Dr. Pownall graduated Magna cum Laude from Mississippi State University College of Veterinary Medicine, and will be joining the Humane Society of Warren County’s staff on June 14th. Dr. Pownall will lead the HSWC’s new project, the HSWC Spay Clinic, which is under renovation at 840-B John Marshall Highway and slated to open later this summer.
Dr. Pownall comes with valuable experience in a high-volume, high-quality spay and neuter clinic, and is enthusiastic to begin working to make a difference in our local community. She is Fear-Free Certified, and spent time traveling to rural Washington to the Native American Reserves setting up mobile clinics for wellness exams, vaccinations, and spay/neuter at no cost to the low-income area.
The HSWC Spay Clinic, Linda R. Lorber Campus will be a low-cost spay, neuter, and vaccine clinic available to our local community, as well as rescue and TNR groups. This undertaking is the next big step towards the animal shelter’s vision of living in a community where every pet is a wanted pet.
For more information, please contact Meghan Bowers at 540-635-4734 or by email at email@example.com.
Residents urge School Board against pandemic precautions
Mike Mayer of Front Royal, Va., wearing a head band but no mask, referred to the audience attending the Warren County School Board’s Wednesday, May 5 regular meeting as “fellow lowly commoners,” setting the tone for his subsequent contribution during the community participation portion of the meeting.
Mayer’s prepared statement, which he read aloud to the board members, took a meandering path to make a point, using language laced with insults that seemingly were meant to chastise local responses by Warren County Public Schools (WCPS) and the School Board, among others, to the ongoing COVID-19 pandemic — although Mayer never mentioned the words ‘COVID-19’ or ‘pandemic.’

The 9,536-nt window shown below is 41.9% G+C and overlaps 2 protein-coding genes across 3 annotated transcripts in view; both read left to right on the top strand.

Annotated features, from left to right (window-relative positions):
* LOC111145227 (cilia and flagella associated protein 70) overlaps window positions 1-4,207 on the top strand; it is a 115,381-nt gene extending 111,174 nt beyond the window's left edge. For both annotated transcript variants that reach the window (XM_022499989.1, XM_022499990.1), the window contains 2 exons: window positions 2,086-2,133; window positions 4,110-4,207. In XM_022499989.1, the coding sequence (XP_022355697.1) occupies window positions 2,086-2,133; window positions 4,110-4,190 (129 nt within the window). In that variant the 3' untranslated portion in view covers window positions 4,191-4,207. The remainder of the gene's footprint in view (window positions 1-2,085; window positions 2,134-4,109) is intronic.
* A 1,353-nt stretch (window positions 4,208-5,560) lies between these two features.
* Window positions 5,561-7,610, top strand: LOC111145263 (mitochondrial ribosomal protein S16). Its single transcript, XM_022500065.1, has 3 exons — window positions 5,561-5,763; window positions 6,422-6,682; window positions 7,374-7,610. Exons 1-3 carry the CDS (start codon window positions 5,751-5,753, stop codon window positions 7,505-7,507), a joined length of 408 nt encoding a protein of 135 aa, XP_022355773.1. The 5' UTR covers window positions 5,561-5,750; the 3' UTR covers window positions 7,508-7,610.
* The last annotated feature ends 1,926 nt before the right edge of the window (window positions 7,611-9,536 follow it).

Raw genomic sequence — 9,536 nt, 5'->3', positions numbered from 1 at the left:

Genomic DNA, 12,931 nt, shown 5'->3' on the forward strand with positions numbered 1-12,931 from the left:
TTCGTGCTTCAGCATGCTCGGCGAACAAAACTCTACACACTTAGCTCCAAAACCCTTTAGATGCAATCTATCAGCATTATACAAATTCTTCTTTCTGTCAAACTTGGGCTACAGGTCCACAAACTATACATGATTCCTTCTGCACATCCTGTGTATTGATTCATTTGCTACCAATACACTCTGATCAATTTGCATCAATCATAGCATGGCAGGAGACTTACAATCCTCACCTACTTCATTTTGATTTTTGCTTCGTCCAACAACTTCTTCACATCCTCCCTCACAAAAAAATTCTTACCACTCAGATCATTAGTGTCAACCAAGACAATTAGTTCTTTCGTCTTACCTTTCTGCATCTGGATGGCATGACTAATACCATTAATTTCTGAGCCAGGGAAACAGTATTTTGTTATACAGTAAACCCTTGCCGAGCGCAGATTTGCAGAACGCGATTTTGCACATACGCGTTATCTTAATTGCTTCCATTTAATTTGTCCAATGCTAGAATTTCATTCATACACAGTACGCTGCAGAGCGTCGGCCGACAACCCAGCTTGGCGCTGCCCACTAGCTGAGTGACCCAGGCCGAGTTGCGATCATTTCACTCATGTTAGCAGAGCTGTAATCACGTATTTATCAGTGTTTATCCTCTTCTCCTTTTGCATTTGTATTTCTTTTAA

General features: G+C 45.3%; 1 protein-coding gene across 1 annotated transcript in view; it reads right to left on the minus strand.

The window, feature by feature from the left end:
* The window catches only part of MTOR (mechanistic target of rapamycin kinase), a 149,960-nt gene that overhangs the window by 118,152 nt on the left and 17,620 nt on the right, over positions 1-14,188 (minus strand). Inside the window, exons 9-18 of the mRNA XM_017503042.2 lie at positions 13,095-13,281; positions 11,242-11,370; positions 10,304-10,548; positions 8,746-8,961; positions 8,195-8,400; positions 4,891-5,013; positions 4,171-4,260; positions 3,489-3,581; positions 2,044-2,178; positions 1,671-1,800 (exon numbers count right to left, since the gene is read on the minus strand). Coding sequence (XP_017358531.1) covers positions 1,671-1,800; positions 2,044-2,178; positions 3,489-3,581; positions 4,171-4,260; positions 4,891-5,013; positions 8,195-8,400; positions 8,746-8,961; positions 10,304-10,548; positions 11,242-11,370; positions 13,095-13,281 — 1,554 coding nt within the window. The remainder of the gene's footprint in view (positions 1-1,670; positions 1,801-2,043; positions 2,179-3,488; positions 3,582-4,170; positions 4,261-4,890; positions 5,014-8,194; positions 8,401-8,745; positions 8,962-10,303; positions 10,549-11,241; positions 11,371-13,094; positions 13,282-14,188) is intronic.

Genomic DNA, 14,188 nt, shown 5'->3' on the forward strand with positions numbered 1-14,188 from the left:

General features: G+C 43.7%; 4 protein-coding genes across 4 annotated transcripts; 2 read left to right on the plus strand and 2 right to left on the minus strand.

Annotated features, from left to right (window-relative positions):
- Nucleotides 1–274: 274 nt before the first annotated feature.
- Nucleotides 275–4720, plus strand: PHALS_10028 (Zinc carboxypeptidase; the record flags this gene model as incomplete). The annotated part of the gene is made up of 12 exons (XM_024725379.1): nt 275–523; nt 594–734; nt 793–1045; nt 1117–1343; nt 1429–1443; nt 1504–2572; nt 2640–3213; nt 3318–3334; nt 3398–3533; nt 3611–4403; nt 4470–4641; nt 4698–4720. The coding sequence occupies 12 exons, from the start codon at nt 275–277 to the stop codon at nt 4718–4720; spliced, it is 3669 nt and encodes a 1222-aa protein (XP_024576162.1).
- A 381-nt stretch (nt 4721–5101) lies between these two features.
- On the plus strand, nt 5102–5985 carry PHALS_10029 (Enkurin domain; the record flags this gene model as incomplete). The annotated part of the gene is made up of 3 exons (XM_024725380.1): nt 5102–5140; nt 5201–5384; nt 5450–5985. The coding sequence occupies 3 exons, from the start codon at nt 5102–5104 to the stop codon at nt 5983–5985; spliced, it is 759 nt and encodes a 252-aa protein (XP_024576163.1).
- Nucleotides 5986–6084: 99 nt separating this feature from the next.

The Pebble Lane resident started off by saying that while he should have participated earlier in a School Board meeting, it has gotten to the point “where sitting on the sidelines and complaining about it is no longer a viable option.”
Mayer continued: “For the last year, our children have been held hostage by teachers’ unions and elected officials at every level — most of whom have shown blatant disregard for the best interests of our children at every opportunity.
“This school year has been a joke, a sham, an embarrassment, and a slap in the face all rolled into one neat package,” he read. “The damage done to our children both in terms of their education and social growth will not be fully realized for years, but hopefully it is not too late to crawl out of our hole that we’ve dug ourselves into.”
Mayer acknowledged that area schools appear to be getting ready to start the next school year with a pre-pandemic schedule, “hopefully… minus the nonsensical plexiglass paneling, the dehumanizing and misery-inducing face coverings, weird markings on floors telling you where to be, social distancing, and everything else this year has introduced that has reduced our vibrant and enthusiastic children into something more closely resembling the sheep who have implemented these theatrics into our classrooms.”
Calling the required precautions taken to reduce the spread of the pandemic “symbols of compliance, conformity and submission,” Mayer said they’ve “done nothing quantifiable to improve the lives of our children.”
And he said people are getting fed up with it.
In fact, another community member sent in correspondence that was read aloud into the record during the meeting by Robert Ballentine, WCPS finance director and clerk of the School Board.
Specifically, Billy Robinson of Front Royal, who was unable to attend the meeting, wrote the letter to express his objections to WCPS continuing to make students wear masks outside during recess.
“I think I speak for many parents when I say that it is ridiculous for our children to wear masks while having to recess outside, especially now that the temperatures go past 80 degrees on a regular basis,” Robinson wrote. “Not only is this wrong, but I think it is child abuse.”